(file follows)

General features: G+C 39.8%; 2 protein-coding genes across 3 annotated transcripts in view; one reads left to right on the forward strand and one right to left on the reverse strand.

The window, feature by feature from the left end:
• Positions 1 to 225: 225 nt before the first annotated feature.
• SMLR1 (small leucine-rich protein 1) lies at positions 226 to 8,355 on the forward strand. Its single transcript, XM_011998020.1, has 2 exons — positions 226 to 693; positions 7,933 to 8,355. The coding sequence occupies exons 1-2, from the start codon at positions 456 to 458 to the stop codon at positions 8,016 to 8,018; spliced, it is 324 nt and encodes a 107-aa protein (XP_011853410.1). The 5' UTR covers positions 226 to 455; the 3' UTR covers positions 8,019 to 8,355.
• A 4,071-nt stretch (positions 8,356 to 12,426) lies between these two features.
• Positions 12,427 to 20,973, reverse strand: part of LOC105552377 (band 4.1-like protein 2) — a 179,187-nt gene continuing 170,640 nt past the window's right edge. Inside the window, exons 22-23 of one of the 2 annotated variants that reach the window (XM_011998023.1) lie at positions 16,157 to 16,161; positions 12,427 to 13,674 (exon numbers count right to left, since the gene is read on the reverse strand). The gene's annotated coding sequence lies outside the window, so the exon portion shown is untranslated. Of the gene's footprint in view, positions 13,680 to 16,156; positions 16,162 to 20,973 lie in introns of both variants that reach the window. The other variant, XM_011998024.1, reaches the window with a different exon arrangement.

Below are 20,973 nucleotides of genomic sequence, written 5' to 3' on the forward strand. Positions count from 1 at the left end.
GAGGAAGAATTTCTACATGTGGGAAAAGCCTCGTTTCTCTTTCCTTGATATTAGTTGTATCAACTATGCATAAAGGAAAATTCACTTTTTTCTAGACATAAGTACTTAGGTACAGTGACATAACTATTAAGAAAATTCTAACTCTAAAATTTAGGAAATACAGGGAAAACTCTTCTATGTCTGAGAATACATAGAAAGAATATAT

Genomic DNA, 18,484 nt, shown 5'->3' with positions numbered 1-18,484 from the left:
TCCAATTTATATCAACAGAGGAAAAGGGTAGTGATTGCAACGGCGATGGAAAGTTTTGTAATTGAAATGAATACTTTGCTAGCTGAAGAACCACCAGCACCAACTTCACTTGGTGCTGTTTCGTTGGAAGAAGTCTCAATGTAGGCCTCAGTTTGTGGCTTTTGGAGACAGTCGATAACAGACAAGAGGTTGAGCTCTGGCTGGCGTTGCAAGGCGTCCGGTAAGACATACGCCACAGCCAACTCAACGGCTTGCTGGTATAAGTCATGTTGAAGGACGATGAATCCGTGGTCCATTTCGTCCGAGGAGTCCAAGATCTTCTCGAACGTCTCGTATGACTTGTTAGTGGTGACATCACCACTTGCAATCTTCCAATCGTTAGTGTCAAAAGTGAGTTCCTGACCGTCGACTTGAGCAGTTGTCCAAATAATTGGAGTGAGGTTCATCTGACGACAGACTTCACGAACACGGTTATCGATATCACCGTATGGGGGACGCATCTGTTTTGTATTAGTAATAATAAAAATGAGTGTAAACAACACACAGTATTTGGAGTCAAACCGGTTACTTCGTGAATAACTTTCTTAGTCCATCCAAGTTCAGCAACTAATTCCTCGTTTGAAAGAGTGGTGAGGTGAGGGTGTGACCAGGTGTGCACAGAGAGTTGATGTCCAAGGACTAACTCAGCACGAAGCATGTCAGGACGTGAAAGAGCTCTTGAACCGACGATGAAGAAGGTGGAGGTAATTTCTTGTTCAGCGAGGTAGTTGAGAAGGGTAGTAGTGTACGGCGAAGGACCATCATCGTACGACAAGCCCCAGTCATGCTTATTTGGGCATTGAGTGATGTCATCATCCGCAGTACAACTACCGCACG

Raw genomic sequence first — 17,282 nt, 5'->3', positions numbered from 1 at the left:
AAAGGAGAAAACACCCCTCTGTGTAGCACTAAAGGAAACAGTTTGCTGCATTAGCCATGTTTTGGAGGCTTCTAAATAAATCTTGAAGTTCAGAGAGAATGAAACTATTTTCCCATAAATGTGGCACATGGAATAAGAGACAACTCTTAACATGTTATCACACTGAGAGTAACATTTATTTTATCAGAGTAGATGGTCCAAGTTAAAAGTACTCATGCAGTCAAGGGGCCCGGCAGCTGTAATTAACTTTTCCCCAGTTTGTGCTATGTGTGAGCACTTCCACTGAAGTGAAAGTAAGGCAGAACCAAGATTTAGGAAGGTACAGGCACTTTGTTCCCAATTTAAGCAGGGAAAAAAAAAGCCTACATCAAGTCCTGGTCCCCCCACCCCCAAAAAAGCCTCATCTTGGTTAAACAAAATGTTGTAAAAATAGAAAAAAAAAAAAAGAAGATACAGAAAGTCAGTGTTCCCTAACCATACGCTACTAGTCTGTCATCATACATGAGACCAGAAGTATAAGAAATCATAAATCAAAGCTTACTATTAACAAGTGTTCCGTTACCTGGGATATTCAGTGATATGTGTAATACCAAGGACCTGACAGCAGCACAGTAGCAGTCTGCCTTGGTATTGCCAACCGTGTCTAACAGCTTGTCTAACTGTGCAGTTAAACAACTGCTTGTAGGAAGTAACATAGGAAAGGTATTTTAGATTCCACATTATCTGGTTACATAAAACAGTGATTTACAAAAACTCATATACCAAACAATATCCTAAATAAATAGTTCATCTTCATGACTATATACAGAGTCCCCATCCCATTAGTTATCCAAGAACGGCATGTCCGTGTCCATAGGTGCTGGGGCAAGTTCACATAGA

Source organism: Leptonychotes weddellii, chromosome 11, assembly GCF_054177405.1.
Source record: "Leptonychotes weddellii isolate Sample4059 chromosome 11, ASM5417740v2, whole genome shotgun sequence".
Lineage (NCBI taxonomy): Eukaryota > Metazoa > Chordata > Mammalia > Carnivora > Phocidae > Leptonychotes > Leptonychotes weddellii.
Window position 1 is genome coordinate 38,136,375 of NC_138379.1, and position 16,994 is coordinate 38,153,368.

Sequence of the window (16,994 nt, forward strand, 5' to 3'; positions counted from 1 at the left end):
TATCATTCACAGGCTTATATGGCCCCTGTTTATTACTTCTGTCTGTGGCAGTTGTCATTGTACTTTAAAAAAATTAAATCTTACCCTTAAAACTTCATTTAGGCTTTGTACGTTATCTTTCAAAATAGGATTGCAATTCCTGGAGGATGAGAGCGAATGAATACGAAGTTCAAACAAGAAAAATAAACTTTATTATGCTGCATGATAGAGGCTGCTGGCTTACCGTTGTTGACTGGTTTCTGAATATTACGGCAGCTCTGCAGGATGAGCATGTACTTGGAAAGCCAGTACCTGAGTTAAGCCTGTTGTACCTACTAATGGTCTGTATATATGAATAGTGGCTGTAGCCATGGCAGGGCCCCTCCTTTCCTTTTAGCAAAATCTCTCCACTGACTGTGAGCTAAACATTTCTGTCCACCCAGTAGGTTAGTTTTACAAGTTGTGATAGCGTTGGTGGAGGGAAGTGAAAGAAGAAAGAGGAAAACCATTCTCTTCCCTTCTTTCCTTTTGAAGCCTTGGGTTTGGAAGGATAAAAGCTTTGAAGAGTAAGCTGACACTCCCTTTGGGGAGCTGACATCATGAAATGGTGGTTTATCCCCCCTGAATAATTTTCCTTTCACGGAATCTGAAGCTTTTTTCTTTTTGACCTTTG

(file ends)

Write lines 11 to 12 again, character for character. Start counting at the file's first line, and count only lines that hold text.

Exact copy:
Raw genomic sequence first — 17,282 nt, 5'->3', positions numbered from 1 at the left:
AAAGGAGAAAACACCCCTCTGTGTAGCACTAAAGGAAACAGTTTGCTGCATTAGCCATGTTTTGGAGGCTTCTAAATAAATCTTGAAGTTCAGAGAGAATGAAACTATTTTCCCATAAATGTGGCACATGGAATAAGAGACAACTCTTAACATGTTATCACACTGAGAGTAACATTTATTTTATCAGAGTAGATGGTCCAAGTTAAAAGTACTCATGCAGTCAAGGGGCCCGGCAGCTGTAATTAACTTTTCCCCAGTTTGTGCTATGTGTGAGCACTTCCACTGAAGTGAAAGTAAGGCAGAACCAAGATTTAGGAAGGTACAGGCACTTTGTTCCCAATTTAAGCAGGGAAAAAAAAAGCCTACATCAAGTCCTGGTCCCCCCACCCCCAAAAAAGCCTCATCTTGGTTAAACAAAATGTTGTAAAAATAGAAAAAAAAAAAAAGAAGATACAGAAAGTCAGTGTTCCCTAACCATACGCTACTAGTCTGTCATCATACATGAGACCAGAAGTATAAGAAATCATAAATCAAAGCTTACTATTAACAAGTGTTCCGTTACCTGGGATATTCAGTGATATGTGTAATACCAAGGACCTGACAGCAGCACAGTAGCAGTCTGCCTTGGTATTGCCAACCGTGTCTAACAGCTTGTCTAACTGTGCAGTTAAACAACTGCTTGTAGGAAGTAACATAGGAAAGGTATTTTAGATTCCACATTATCTGGTTACATAAAACAGTGATTTACAAAAACTCATATACCAAACAATATCCTAAATAAATAGTTCATCTTCATGACTATATACAGAGTCCCCATCCCATTAGTTATCCAAGAACGGCATGTCCGTGTCCATAGGTGCTGGGGCAAGTTCACATAGA